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The director of the controversial Michael Jackson documentary “Leaving Neverland” has responded to the backlash from the estate of the late King of Pop.

The doc debuted at Sundance Film Festival last week, and focuses on Wade Robson and James Safechuck, who both allege they were molested by the music icon as children.

As reported by New Musical Express, Jackson’s estate described the film as a “public lynching.”

“Michael always turned the other cheek, and we have always turned the other cheek when people have gone after members of our family – that is the Jackson way,” their statement to the Associated Press read. “But we can’t just stand by while this public lynching goes on … Michael is not here to defend himself, otherwise these allegations would not have been made.”

Director Dan Reed has now responded to the criticism that his project is a “tabloid character assassination,” noting that “Leaving Neverland” is “a four-hour documentary by an experienced documentarian with a long track record in investigation and telling complex stories and this is a complex story,” he told the Hollywood Reporter.
“I’d say it’s beyond doubt a documentary. Anyone with any knowledge of that form would recognize a documentary. A four-hour piece, is that a tabloid? I didn’t characterize Jackson at all in the film — I think if you watch it you’ll have noticed that it’s a story about these two families and Jackson is an element of that story.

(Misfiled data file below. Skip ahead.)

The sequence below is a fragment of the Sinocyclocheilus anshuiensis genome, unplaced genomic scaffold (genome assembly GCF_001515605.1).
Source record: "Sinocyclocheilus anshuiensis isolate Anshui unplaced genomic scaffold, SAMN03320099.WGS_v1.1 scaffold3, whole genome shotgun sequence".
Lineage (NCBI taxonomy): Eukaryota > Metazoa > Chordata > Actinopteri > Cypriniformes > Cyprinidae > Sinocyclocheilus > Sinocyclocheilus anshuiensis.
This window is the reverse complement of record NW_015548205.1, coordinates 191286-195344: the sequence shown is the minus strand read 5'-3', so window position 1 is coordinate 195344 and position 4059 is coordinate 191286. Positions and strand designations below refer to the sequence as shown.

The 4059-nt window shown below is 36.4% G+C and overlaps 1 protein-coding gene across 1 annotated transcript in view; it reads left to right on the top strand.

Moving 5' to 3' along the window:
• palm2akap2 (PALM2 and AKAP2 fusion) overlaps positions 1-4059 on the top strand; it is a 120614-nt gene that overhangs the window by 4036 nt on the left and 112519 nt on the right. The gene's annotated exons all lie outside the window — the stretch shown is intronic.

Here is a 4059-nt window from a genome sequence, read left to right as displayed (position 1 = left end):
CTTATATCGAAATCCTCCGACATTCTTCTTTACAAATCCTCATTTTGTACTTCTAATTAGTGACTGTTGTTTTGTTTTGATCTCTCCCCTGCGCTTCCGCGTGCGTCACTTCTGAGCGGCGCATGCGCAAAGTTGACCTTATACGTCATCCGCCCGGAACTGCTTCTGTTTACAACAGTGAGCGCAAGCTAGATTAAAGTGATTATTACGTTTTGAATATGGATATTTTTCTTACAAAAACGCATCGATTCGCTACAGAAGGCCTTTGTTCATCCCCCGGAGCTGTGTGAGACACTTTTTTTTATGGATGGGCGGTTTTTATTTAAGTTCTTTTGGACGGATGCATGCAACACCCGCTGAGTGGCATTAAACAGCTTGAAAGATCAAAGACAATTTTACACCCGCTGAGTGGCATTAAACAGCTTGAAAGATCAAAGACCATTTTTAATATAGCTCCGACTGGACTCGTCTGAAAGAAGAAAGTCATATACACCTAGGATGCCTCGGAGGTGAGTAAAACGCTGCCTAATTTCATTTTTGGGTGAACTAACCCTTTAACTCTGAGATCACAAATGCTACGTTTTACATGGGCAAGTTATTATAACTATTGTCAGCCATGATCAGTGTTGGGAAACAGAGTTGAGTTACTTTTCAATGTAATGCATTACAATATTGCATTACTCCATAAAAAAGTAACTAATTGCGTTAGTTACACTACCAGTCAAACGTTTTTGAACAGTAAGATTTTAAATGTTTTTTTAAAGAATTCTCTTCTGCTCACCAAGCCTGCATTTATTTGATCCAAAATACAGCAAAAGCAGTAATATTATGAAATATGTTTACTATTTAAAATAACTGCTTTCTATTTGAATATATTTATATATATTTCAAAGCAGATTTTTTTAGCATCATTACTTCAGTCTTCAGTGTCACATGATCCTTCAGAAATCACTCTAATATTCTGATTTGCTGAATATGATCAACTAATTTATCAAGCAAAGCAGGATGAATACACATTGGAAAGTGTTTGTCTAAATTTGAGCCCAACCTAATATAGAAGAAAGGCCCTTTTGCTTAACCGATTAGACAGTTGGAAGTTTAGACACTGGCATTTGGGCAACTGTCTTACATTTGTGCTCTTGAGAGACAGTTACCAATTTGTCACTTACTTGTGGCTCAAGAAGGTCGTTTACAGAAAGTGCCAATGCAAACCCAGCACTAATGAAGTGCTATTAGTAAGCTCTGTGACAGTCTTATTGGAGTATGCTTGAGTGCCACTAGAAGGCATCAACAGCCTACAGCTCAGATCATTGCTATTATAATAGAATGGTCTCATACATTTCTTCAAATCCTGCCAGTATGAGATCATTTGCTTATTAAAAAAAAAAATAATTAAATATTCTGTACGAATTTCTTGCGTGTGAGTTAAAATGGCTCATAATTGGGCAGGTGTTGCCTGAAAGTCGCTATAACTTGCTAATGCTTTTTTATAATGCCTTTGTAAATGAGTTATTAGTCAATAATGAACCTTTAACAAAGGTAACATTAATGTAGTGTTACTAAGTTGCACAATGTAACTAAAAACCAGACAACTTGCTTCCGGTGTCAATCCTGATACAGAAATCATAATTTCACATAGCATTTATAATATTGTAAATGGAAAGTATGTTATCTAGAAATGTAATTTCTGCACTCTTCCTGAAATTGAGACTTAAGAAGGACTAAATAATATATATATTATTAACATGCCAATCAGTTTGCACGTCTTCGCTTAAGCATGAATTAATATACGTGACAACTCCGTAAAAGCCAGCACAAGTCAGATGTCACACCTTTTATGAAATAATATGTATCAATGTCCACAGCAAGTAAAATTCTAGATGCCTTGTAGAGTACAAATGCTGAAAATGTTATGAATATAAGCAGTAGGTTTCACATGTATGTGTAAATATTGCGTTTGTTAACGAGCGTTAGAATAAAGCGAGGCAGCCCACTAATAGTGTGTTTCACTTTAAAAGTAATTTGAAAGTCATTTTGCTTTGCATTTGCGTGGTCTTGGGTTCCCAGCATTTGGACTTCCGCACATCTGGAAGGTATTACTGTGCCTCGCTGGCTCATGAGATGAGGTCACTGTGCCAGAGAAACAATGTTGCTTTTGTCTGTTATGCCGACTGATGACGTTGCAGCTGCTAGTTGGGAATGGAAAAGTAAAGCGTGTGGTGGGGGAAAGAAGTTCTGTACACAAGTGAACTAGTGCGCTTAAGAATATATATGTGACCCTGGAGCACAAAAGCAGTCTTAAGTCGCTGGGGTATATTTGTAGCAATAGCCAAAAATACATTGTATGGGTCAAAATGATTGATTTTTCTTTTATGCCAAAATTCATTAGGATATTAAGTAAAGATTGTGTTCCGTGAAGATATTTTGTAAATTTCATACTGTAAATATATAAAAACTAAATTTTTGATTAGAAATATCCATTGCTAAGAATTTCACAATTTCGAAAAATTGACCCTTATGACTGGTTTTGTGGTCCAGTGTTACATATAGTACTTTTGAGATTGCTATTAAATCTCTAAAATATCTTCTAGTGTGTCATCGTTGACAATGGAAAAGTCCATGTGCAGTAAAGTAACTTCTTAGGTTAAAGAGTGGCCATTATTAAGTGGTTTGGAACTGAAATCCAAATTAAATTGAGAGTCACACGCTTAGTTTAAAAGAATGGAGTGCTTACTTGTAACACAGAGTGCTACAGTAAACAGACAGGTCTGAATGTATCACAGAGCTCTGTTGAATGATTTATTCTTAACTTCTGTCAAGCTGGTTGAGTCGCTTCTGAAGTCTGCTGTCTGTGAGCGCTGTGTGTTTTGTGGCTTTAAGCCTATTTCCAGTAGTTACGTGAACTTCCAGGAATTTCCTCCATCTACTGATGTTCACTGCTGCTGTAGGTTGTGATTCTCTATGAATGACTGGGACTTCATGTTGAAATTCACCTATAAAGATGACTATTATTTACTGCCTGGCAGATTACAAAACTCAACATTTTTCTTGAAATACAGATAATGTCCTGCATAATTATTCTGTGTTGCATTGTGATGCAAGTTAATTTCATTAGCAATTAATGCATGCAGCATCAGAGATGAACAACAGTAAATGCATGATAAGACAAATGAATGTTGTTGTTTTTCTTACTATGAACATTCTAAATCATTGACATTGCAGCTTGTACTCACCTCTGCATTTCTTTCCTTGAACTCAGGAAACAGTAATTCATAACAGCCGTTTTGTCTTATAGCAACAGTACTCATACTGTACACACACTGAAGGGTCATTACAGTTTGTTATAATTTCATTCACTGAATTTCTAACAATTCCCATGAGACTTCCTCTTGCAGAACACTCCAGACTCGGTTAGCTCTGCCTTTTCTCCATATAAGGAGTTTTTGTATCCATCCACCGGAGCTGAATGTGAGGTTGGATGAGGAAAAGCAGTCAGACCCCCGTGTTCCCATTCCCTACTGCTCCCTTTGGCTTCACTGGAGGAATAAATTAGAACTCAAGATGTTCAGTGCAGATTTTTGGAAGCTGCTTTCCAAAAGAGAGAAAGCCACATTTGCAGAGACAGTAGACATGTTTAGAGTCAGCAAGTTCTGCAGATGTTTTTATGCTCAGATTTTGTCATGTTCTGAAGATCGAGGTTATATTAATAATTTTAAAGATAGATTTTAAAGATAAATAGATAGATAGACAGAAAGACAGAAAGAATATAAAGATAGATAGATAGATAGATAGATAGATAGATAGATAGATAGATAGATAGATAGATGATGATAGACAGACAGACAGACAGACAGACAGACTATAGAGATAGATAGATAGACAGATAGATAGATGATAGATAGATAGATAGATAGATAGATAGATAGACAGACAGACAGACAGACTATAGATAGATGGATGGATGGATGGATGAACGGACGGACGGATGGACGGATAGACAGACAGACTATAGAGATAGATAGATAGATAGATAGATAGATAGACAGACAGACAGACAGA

“But I don’t seek to characterize him at all. I don’t comment on Jackson. It’s not a film about Michael. … The film itself is an account of sexual abuse, how sexual abuse happens and then how the consequences play out later in life.“
Reed also described the singer as a “very precious asset” so he understands the family’s position of wanting to protect Jackson’s image.
“They have a very precious asset to protect,” he added “Every time a song plays, a cash register goes ‘ka-ching.’ It doesn’t surprise me that they’ve come out fighting in defense of their asset.”
Reed said both Robson and Safechuck “were not paid in any way, directly, indirectly.”
“The family were not enumerated. There was nothing. No compensation in any form whatsoever. I think that’s an important thing to establish,” he added.
“The #MeToo era began during the making of the film, and there’s been a sea change in how we regard the victims of sexual assault, and I’m hoping that this film will deepen that and widen it to boys and men, victims of child sexual abuse. Also I’m hoping it’ll educate people as to how child sexual abuse happens.”
Meanwhile, Jackson’s nephew Taj has launched a crowdfunder to raise money for his own documentary that will challenge the allegations against the music legend.